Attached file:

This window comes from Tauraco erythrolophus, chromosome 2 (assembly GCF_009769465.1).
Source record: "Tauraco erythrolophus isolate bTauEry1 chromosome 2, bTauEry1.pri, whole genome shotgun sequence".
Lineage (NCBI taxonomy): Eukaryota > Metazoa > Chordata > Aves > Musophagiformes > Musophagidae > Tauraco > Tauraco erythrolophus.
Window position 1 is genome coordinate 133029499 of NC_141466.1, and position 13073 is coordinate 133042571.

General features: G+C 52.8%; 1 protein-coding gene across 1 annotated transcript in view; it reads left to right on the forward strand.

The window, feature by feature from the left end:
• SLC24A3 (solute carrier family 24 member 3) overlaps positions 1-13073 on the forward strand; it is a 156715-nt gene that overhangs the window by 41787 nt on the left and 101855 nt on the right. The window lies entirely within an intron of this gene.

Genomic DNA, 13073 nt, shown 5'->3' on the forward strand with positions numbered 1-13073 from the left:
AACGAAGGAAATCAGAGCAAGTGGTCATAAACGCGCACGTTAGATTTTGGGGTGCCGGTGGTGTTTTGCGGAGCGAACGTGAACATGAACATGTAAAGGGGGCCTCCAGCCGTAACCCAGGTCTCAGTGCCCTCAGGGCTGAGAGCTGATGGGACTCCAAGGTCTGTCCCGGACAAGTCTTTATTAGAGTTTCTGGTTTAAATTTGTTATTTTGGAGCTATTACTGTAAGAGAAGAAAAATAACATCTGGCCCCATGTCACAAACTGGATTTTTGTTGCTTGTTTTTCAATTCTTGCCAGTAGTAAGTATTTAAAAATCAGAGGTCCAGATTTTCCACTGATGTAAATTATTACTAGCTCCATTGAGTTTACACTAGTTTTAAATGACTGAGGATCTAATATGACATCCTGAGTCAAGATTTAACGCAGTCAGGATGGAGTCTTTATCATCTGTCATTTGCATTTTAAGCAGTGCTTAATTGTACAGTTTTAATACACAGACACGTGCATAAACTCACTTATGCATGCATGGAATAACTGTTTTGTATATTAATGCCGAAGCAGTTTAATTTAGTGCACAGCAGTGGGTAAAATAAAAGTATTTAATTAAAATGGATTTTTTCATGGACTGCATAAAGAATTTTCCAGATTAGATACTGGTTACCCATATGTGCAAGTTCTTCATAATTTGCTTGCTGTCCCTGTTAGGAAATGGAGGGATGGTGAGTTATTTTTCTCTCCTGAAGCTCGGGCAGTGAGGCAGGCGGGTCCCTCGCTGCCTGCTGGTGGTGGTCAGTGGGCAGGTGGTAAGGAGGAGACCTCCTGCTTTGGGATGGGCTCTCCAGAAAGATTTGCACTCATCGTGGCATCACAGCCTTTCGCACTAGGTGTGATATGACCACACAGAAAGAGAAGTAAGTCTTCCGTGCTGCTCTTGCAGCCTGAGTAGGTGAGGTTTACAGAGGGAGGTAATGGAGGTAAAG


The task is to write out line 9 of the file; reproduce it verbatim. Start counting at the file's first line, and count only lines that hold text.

AACGAAGGAAATCAGAGCAAGTGGTCATAAACGCGCACGTTAGATTTTGGGGTGCCGGTGGTGTTTTGCGGAGCGAACGTGAACATGAACATGTAAAGGGGGCCTCCAGCCGTAACCCAGGTCTCAGTGCCCTCAGGGCTGAGAGCTGATGGGACTCCAAGGTCTGTCCCGGACAAGTCTTTATTAGAGTTTCTGGTTTAAATTTGTTATTTTGGAGCTATTACTGTAAGAGAAGAAAAATAACATCTGGCCCCATGTCACAAACTGGATTTTTGTTGCTTGTTTTTCAATTCTTGCCAGTAGTAAGTATTTAAAAATCAGAGGTCCAGATTTTCCACTGATGTAAATTATTACTAGCTCCATTGAGTTTACACTAGTTTTAAATGACTGAGGATCTAATATGACATCCTGAGTCAAGATTTAACGCAGTCAGGATGGAGTCTTTATCATCTGTCATTTGCATTTTAAGCAGTGCTTAATTGTACAGTTTTAATACACAGACACGTGCATAAACTCACTTATGCATGCATGGAATAACTGTTTTGTATATTAATGCCGAAGCAGTTTAATTTAGTGCACAGCAGTGGGTAAAATAAAAGTATTTAATTAAAATGGATTTTTTCATGGACTGCATAAAGAATTTTCCAGATTAGATACTGGTTACCCATATGTGCAAGTTCTTCATAATTTGCTTGCTGTCCCTGTTAGGAAATGGAGGGATGGTGAGTTATTTTTCTCTCCTGAAGCTCGGGCAGTGAGGCAGGCGGGTCCCTCGCTGCCTGCTGGTGGTGGTCAGTGGGCAGGTGGTAAGGAGGAGACCTCCTGCTTTGGGATGGGCTCTCCAGAAAGATTTGCACTCATCGTGGCATCACAGCCTTTCGCACTAGGTGTGATATGACCACACAGAAAGAGAAGTAAGTCTTCCGTGCTGCTCTTGCAGCCTGAGTAGGTGAGGTTTACAGAGGGAGGTAATGGAGGTAAAG